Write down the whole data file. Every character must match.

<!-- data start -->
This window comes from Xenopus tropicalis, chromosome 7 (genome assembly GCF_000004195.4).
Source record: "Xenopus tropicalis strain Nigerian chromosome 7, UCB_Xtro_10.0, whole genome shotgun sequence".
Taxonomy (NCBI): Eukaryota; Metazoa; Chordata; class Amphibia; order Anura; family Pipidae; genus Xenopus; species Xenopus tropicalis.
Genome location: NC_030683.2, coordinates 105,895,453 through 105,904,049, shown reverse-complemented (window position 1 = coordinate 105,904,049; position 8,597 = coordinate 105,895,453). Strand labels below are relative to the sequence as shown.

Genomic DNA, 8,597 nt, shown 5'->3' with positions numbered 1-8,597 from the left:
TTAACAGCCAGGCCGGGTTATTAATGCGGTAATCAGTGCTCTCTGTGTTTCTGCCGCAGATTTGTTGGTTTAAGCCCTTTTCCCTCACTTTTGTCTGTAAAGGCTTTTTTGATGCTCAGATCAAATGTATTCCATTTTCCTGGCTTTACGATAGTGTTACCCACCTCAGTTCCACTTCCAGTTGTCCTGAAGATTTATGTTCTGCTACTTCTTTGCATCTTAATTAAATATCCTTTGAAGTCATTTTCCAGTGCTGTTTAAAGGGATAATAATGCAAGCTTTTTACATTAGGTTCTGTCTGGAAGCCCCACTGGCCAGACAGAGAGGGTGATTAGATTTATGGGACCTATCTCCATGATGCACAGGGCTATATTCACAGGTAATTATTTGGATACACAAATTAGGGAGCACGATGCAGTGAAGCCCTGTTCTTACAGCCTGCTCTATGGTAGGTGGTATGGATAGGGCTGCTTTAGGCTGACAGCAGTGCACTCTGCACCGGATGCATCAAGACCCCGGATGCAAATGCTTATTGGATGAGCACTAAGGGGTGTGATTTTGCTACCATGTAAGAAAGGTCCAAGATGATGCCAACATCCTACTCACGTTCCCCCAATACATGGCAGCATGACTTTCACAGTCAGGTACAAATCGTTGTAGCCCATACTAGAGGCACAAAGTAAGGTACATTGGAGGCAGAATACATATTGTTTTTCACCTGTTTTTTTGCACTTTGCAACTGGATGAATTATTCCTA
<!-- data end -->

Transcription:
This window comes from Xenopus tropicalis, chromosome 7 (genome assembly GCF_000004195.4).
Source record: "Xenopus tropicalis strain Nigerian chromosome 7, UCB_Xtro_10.0, whole genome shotgun sequence".
Taxonomy (NCBI): Eukaryota; Metazoa; Chordata; class Amphibia; order Anura; family Pipidae; genus Xenopus; species Xenopus tropicalis.
Genome location: NC_030683.2, coordinates 105,895,453 through 105,904,049, shown reverse-complemented (window position 1 = coordinate 105,904,049; position 8,597 = coordinate 105,895,453). Strand labels below are relative to the sequence as shown.

Genomic DNA, 8,597 nt, shown 5'->3' with positions numbered 1-8,597 from the left:
TTAACAGCCAGGCCGGGTTATTAATGCGGTAATCAGTGCTCTCTGTGTTTCTGCCGCAGATTTGTTGGTTTAAGCCCTTTTCCCTCACTTTTGTCTGTAAAGGCTTTTTTGATGCTCAGATCAAATGTATTCCATTTTCCTGGCTTTACGATAGTGTTACCCACCTCAGTTCCACTTCCAGTTGTCCTGAAGATTTATGTTCTGCTACTTCTTTGCATCTTAATTAAATATCCTTTGAAGTCATTTTCCAGTGCTGTTTAAAGGGATAATAATGCAAGCTTTTTACATTAGGTTCTGTCTGGAAGCCCCACTGGCCAGACAGAGAGGGTGATTAGATTTATGGGACCTATCTCCATGATGCACAGGGCTATATTCACAGGTAATTATTTGGATACACAAATTAGGGAGCACGATGCAGTGAAGCCCTGTTCTTACAGCCTGCTCTATGGTAGGTGGTATGGATAGGGCTGCTTTAGGCTGACAGCAGTGCACTCTGCACCGGATGCATCAAGACCCCGGATGCAAATGCTTATTGGATGAGCACTAAGGGGTGTGATTTTGCTACCATGTAAGAAAGGTCCAAGATGATGCCAACATCCTACTCACGTTCCCCCAATACATGGCAGCATGACTTTCACAGTCAGGTACAAATCGTTGTAGCCCATACTAGAGGCACAAAGTAAGGTACATTGGAGGCAGAATACATATTGTTTTTCACCTGTTTTTTTGCACTTTGCAACTGGATGAATTATTCCTA